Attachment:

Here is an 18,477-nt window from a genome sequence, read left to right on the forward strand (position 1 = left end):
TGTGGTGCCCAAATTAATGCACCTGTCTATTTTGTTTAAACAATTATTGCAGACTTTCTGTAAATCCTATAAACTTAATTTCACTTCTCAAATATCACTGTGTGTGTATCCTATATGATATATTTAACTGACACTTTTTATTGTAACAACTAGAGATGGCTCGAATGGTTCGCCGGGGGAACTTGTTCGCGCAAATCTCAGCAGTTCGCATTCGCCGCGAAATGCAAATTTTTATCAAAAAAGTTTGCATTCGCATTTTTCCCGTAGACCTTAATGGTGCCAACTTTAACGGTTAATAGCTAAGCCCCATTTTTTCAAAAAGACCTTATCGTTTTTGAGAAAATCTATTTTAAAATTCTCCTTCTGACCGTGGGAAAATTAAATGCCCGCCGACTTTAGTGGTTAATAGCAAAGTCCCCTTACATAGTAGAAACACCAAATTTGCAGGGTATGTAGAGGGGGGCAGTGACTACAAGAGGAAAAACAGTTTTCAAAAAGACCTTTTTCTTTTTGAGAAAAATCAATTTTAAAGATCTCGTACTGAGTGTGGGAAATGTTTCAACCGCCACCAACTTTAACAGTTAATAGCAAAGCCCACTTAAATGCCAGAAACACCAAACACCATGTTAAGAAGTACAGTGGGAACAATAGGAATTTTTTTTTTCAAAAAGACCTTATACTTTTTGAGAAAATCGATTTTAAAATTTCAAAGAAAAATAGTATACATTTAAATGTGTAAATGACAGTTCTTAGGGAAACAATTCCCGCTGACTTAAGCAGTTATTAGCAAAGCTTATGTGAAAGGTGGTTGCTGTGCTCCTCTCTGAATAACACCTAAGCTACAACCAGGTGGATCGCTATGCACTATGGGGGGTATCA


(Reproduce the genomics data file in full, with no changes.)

Here is an 18,477-nt window from a genome sequence, read left to right on the forward strand (position 1 = left end):
TGTGGTGCCCAAATTAATGCACCTGTCTATTTTGTTTAAACAATTATTGCAGACTTTCTGTAAATCCTATAAACTTAATTTCACTTCTCAAATATCACTGTGTGTGTATCCTATATGATATATTTAACTGACACTTTTTATTGTAACAACTAGAGATGGCTCGAATGGTTCGCCGGGGGAACTTGTTCGCGCAAATCTCAGCAGTTCGCATTCGCCGCGAAATGCAAATTTTTATCAAAAAAGTTTGCATTCGCATTTTTCCCGTAGACCTTAATGGTGCCAACTTTAACGGTTAATAGCTAAGCCCCATTTTTTCAAAAAGACCTTATCGTTTTTGAGAAAATCTATTTTAAAATTCTCCTTCTGACCGTGGGAAAATTAAATGCCCGCCGACTTTAGTGGTTAATAGCAAAGTCCCCTTACATAGTAGAAACACCAAATTTGCAGGGTATGTAGAGGGGGGCAGTGACTACAAGAGGAAAAACAGTTTTCAAAAAGACCTTTTTCTTTTTGAGAAAAATCAATTTTAAAGATCTCGTACTGAGTGTGGGAAATGTTTCAACCGCCACCAACTTTAACAGTTAATAGCAAAGCCCACTTAAATGCCAGAAACACCAAACACCATGTTAAGAAGTACAGTGGGAACAATAGGAATTTTTTTTTTCAAAAAGACCTTATACTTTTTGAGAAAATCGATTTTAAAATTTCAAAGAAAAATAGTATACATTTAAATGTGTAAATGACAGTTCTTAGGGAAACAATTCCCGCTGACTTAAGCAGTTATTAGCAAAGCTTATGTGAAAGGTGGTTGCTGTGCTCCTCTCTGAATAACACCTAAGCTACAACCAGGTGGATCGCTATGCACTATGGGGGGTATCA